The Property Right – a Review –
Regular readers of this column will recall that a patent is a property right (1) – the right to exclude others from making, using, or selling an invention as described in the claim(s) of the patent. Infringement of the patent2 occurs when a third party does one or more of those actions with respect to one of the four classes of patentable subject matter (composition of matter, article of manufacture, apparatus, or method) that is covered by at least one claim in the patent.
In that situation, in order to obtain value from the patent, the patent owner (“patentee”) must proactively assert the patent. The USPTO is not responsible for enforcing patents and pursuing infringers. There is no government “patent police” station where an infringement complaint can be filed and the infringer brought to justice. Infringement is a civil matter, and is adjudicated in a court of law.
If it comes to that, i.e., an infringement lawsuit is filed, the alleged infringer (the defendant) will certainly assert one or more defenses. (If the defendant lacks at least some basis for defense, the matter will likely be settled out of court, and never reach a judge or jury.) The common defenses3 against an infringement complaint are non-infringement, invalidity, and unenforceability.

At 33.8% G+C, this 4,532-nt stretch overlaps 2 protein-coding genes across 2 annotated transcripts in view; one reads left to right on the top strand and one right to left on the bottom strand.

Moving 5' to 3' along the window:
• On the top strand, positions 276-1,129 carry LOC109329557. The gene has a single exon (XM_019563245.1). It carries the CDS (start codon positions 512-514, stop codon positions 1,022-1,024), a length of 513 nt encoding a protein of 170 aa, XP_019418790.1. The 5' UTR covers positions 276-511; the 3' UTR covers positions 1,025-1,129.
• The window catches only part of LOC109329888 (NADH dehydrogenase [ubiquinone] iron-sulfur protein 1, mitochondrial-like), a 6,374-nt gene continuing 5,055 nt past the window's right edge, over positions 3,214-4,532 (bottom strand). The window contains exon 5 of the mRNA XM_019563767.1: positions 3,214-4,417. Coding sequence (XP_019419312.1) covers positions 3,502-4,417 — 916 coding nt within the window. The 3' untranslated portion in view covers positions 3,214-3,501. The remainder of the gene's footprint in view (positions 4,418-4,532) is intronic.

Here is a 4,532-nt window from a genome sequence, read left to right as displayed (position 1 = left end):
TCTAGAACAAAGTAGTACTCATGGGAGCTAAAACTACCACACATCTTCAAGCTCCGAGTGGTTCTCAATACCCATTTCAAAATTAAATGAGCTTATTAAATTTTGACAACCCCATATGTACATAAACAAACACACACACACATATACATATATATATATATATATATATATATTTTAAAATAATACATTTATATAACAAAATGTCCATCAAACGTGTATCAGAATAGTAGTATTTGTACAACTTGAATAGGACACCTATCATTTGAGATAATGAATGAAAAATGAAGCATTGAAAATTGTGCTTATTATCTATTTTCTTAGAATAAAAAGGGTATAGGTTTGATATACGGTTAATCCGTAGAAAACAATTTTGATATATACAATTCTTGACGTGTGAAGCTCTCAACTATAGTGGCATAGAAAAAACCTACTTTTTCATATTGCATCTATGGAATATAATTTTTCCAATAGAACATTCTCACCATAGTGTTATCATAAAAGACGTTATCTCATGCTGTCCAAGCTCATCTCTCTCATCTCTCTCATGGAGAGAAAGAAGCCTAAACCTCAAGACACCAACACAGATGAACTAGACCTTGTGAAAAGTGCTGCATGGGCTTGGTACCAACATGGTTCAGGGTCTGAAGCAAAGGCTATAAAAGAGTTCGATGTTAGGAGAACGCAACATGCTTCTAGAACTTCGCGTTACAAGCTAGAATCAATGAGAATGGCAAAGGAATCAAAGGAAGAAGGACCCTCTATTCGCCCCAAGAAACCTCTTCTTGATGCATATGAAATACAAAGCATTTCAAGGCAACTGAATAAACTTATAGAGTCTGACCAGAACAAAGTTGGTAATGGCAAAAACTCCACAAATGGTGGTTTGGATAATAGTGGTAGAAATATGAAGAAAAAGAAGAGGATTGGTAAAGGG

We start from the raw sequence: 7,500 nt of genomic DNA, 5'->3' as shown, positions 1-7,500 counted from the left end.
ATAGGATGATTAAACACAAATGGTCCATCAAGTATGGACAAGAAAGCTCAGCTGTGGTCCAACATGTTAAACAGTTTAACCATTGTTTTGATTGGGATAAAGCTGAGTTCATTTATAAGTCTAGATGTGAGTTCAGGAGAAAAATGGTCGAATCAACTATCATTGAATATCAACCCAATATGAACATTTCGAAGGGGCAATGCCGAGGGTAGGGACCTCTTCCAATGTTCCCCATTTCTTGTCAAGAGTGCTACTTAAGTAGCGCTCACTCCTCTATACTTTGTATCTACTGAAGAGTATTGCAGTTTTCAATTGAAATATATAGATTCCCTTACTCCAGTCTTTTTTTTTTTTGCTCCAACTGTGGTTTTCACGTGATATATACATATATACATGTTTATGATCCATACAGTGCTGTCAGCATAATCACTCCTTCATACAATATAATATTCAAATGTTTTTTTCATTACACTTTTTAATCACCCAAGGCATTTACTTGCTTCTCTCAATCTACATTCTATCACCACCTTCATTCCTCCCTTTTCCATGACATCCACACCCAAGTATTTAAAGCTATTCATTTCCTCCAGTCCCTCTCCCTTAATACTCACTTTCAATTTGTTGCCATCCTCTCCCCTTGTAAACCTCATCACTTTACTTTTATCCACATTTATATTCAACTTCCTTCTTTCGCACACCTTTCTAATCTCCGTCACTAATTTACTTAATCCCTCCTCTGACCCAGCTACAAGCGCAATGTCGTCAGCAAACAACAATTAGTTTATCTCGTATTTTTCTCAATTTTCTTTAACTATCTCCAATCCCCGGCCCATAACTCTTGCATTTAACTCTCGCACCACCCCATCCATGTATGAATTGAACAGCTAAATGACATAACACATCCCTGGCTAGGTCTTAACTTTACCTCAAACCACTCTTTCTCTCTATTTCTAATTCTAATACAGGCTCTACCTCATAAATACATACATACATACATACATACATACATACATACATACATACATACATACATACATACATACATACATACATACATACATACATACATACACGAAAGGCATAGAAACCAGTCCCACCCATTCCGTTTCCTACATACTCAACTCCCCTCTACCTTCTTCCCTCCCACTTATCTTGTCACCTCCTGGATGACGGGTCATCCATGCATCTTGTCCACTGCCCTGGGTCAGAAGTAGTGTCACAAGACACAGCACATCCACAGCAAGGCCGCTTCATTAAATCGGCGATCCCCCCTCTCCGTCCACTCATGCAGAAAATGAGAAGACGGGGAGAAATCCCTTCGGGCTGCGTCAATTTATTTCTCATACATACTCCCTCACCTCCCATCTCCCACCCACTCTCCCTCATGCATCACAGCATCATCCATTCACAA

In asserting these defenses, the basic arguments typically used are as follows: infringement is not occurring, the patent is invalid because it does not meet the statutory requirements for patentability, and the patent is unenforceable due to inequitable conduct by a party involved in preparation or prosecution of the patent application. Of course, there are many specific aspects in asserting these defenses; a discussion of those is better left to a future column.
The Patent Misuse Defense3
An additional affirmative defense is patent misuse. In arguing patent misuse, the defendant must show that a patentee has broadened the scope or term of the asserted patent in a manner that harms competition. Broadening the scope of a patent would be an act where the patentee asserts the patent to extend beyond what it would otherwise cover. Broadening the term of the patent would include the patentee asserting protection of the patent or demanding some other benefit beyond the expiration date of the patent.
More specifically, the following acts have been found by the courts to be patent misuse by a patentee:
- Requiring a licensee of a patent to buy other products as a condition of obtaining the license.
- Attempting to collect royalties on a patent license after the patent has expired.
- Demanding that a licensee pay a portion of revenue from the sale of products not covered by the licensed patent, as well as from the sale of those products covered by the patent.